Photo via Visualhunt
Colette grabbed her mother’s hand. The thick straps of her camera slapped against her chest. She pulled them back away from the orange blouse her grandmother insisted she wear that morning. It matched the peculiar pattern of the skirt her mother forced her into before they left the hotel, in spite of what their plans were.
Colette pulled and tried to hurry the older woman. “Mom, we’re going to miss the best view,” she said.
“My knees don’t work as well these days, Lettie. You know that,” her mother said. “And your poor Gran can barely walk at all.” Unspoken was the, what kind of selfish child are you that always followed anything Colette wanted for herself.
“Can I go on ahead then? I want to see the valley,” Colette said. “You know our guide said this was the best time to see it, with everything green and in bloom.”
Her mother sighed. “I’ll wait here with your Gran. Do not stay up any longer than the rest of the group, or we’ll leave you here for the serpents.”
“Just like we did to your brother,” her grandmother added.
Colette shivered. Two years earlier, her mother and grandmother had brought Colette’s twin brother Colin to this same spot in Belize. He’d disappeared, and both women claimed he’d been kidnapped. The locals did their best to investigate, but no one could find anything and to this day Colin remained a missing person.
“I’ll be down with everyone else,” Colette promised. She joined the rest of the tourists and climbed up to the top of the pyramid using a carefully constructed ramp and railing. She stood with the crowd as their guide, an olive skinned woman named Itzel, told them a fantastic story about how Q’uq’umatz joined the god Tepeu and created the world.
As the woman spoke, Colette remembered that she claimed from the beginning to be Mayan. “My people never died, as the Aztecs did,” Itzel said. “We endured when others fell.”
“Itzel, do people really believe all this pantheon horse shit you chuck at them?” The man who spoke had an exaggerated drawl. Colette glowered at him. He was everything people who lived in other countries despised about Americans, and he didn’t seem to care.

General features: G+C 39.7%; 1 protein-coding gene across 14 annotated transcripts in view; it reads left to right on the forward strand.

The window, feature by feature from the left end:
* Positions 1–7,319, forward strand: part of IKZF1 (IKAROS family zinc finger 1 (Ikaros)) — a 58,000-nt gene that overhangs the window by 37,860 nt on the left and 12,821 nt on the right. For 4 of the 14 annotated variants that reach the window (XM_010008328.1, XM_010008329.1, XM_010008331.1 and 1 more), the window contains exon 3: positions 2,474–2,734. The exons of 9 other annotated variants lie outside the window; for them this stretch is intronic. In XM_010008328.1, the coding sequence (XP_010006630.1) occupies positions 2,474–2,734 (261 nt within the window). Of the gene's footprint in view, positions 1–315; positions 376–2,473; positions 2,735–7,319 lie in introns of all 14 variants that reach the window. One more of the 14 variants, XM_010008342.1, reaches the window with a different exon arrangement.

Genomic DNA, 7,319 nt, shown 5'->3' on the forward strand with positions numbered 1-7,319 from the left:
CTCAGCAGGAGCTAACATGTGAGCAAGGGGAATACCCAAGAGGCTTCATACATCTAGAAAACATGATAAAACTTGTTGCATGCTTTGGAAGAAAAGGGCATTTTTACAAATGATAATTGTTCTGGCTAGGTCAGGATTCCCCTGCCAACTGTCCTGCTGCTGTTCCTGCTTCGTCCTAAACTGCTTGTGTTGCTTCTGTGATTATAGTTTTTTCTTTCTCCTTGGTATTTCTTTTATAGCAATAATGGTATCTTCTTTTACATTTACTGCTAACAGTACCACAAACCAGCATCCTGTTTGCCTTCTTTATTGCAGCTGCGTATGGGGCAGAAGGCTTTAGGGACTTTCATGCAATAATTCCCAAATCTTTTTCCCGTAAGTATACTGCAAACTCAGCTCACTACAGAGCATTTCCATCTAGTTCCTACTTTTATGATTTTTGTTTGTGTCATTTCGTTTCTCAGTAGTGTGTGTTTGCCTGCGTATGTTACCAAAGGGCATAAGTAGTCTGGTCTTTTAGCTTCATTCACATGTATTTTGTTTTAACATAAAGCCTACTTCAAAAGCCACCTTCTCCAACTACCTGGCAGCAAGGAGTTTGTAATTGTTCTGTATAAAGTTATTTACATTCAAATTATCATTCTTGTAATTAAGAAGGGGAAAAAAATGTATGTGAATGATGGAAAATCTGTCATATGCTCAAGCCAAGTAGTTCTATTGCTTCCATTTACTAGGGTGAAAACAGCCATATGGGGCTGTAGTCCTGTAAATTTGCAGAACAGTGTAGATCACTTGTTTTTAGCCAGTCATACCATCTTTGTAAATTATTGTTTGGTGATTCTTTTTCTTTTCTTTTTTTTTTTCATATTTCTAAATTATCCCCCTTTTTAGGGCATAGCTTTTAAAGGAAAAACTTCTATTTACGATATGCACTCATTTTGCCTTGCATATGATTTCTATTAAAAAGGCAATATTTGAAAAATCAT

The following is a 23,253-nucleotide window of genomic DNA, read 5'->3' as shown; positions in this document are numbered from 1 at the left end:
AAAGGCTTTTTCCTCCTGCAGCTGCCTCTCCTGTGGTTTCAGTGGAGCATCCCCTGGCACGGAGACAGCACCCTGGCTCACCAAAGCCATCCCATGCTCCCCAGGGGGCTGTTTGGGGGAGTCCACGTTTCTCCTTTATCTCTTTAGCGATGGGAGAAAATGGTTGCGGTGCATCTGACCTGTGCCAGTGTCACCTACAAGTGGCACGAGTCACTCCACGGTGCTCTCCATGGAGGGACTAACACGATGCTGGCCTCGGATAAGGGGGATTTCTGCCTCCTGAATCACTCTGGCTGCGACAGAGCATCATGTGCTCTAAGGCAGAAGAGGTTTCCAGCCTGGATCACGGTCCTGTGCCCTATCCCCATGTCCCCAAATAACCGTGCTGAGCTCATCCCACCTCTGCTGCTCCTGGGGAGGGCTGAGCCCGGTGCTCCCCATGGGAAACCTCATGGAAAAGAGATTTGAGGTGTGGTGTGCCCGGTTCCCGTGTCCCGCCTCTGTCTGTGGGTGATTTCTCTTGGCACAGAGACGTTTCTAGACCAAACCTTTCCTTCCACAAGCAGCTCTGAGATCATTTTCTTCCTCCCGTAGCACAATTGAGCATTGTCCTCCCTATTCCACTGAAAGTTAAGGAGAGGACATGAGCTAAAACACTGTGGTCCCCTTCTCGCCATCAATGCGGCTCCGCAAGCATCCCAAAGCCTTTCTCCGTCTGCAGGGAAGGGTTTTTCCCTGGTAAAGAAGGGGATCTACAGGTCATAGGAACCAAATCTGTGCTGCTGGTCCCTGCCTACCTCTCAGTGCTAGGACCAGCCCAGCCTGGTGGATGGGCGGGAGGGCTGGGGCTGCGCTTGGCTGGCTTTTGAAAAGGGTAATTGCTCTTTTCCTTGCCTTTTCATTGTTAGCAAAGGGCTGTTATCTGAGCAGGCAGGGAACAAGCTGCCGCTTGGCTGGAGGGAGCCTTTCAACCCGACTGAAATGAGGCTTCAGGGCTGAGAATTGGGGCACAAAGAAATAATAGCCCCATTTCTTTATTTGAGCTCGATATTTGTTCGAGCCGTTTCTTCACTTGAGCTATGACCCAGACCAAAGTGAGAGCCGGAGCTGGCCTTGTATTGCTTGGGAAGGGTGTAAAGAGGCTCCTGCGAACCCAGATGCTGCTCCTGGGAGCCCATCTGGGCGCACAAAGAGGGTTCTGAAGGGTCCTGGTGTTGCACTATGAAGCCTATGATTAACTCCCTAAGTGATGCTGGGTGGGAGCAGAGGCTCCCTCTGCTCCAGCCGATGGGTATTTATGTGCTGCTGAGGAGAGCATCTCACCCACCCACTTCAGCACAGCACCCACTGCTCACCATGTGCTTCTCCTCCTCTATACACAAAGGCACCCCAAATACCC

Itzel smiled at him, her eyes full of mystery. “Mr. Carpenter, no one is expected to believe anything. I simply tell the tales of my people. It is up to the listener to make that decision themselves.”
Mr. Carpenter snorted and opened his mouth. Three sets of hands clamped over it. His wife, son, and daughter were tired of his bullshit and, apparently by the quiet laughs and cheers, so were the other members of the tour group.
“That ought to keep the asshole quiet for a few,” someone else said, a strong Irish accent making him difficult to understand at first.
Colette giggled softly. Itzel shooed them all towards the ramp. She approached the teen. “You came up alone?” she asked, her accented voice placing peculiar intonations on those few syllables.
“My mom and grandmother couldn’t make it up the ramp,” Colette said. She glanced at the group moving past them. “I need to go down now.”
“You are a strange girl, Colette. So obedient, so willing to please, and yet so angry and defiant at the same time,” Itzel said, that mysterious smile back on her face.
Colette froze. Everything they’d signed, all the times she’d written her name, she’d been ordered to use the despised Lettie. There was no way a woman from a small town where there wasn’t any cell service or internet could know her name.
“Where did you hear that?” Colette asked, starting down the ramp.